MLK Week: Julian Bond to connect history to today’s strugglesBy Sabrina L. Miller
Civil rights activist, historian and National Association for the Advancement of Colored People board chairman Julian Bond will deliver the keynote address at the University’s annual Martin Luther King Jr. memorial service, scheduled for noon on Monday, Jan. 15, in Rockefeller Memorial Chapel, 1156 E. 59th St. Bond’s speech will anchor the University’s weeklong commemoration, beginning Monday, Jan. 8, of the life and work of King.
An opening reception featuring Teresa Hord Owens, Dean of Students in the Divinity School, will be held from 4 to 6 p.m., Monday, Jan. 8 in Ida Noyes Hall, 1212 E. 59th St. Owens will kick off the week of activities with a portion of the King’s historic speech against the Vietnam war that he gave in 1967 from New York’s Riverside Church.
Ana Vazquez, Director of the University’s Office of Minority Student Affairs and Deputy Dean of Students, said this year’s events shed a contemporary light on many of the issues King worked on during his lifetime, including educational inequality, unfair housing policies, continued political conflicts and warfare.
“For some, the civil rights movement is something you read about in history books. We want to connect history with the present struggles for many members of our nation. Therefore, this year’s keynote address will be given by someone who has lived and led during the civil rights movement and continues to provide political and civic leadership on issues that are yet unresolved,” Vazquez said. “Julian Bond is a perfect fit. Not only does he understand the historical underpinnings of the civil rights movement, but he also continues to challenge and lead us on local and national issues.”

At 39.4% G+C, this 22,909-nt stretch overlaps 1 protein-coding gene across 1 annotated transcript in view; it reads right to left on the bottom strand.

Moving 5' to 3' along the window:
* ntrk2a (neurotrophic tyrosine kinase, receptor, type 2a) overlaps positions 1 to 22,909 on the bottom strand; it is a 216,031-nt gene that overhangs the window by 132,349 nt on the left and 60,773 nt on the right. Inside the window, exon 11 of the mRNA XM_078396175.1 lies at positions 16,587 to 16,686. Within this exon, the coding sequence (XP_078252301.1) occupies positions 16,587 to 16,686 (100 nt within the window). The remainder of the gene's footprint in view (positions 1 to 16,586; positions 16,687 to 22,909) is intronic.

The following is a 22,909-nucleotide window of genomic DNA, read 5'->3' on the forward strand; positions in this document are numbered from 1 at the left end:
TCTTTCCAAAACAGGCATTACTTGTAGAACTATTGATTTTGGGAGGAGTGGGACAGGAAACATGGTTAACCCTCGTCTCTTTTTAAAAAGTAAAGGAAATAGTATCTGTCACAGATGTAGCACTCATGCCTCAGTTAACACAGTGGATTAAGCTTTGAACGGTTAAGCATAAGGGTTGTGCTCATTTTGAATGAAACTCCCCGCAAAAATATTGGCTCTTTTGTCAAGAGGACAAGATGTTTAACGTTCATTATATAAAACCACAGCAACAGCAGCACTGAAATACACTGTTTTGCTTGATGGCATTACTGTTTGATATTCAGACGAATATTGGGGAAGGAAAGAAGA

Currently a distinguished adjunct professor in residence at American University in Washington, D.C. and a professor of history at the University of Virginia, Bond has served as NAACP board chairman since 1998. While a student in 1960 at King’s undergraduate alma mater, Morehouse College, Bond helped found the Student Non-Violent Coordinating Committee in Atlanta and served as its communications director, leading student protests against segregation in public facilities in Georgia and voter registration drives throughout the south. Bond also was the first president of the Southern Poverty Law Center and remains on the organization’s board of directors.
Bond spent more than two decades in the Georgia General Assembly. Although he was elected to the Georgia House of Representatives in 1965, some members objected to his vocal opposition to the Vietnam War and prevented Bond from taking his legislative seat. He ultimately gained the seat after the United States Supreme Court unanimously ruled in his favor.
In 1968, he co-chaired the Loyalists group, a Georgia-based, challenge delegation to the Democratic National Convention. The challengers successfully unseated Georgia’s regular delegates. Bond was nominated for Vice President of the United States, but withdrew his name from consideration because he was too young to serve.
Son of University of Chicago alumni, Horace Mann Bond (M.A.T. 26’, PH.D. 36’), Bond currently is a commentator on America’s Black Forum, the oldest black-owned television show in syndication. His poetry and articles have appeared in numerous publications, including The New York Times and the Los Angeles Times. Bond also has narrated several documentaries, including the Academy-Award winning “A Time for Justice.”
Monday, Jan. 8
MLK Week Opening Ceremony
Tuesday, Jan. 9
Let Justice Roll Down Like Water: Library Resources on Civil Rights
Community Panel on Housing
Wednesday, Jan. 10
War and Moral Imperative Panel
Thursday, Jan. 11
Faculty Debate on Education
Friday, Jan. 12
Roots & Rhymes III: A Multicultural Celebration
Saturday, Jan. 13
MLK Day of Service
Sunday, Jan. 14
Historic South Side Bus Tour
Monday, Jan. 15
Memorial Service with Keynote Address
MLK Day Reception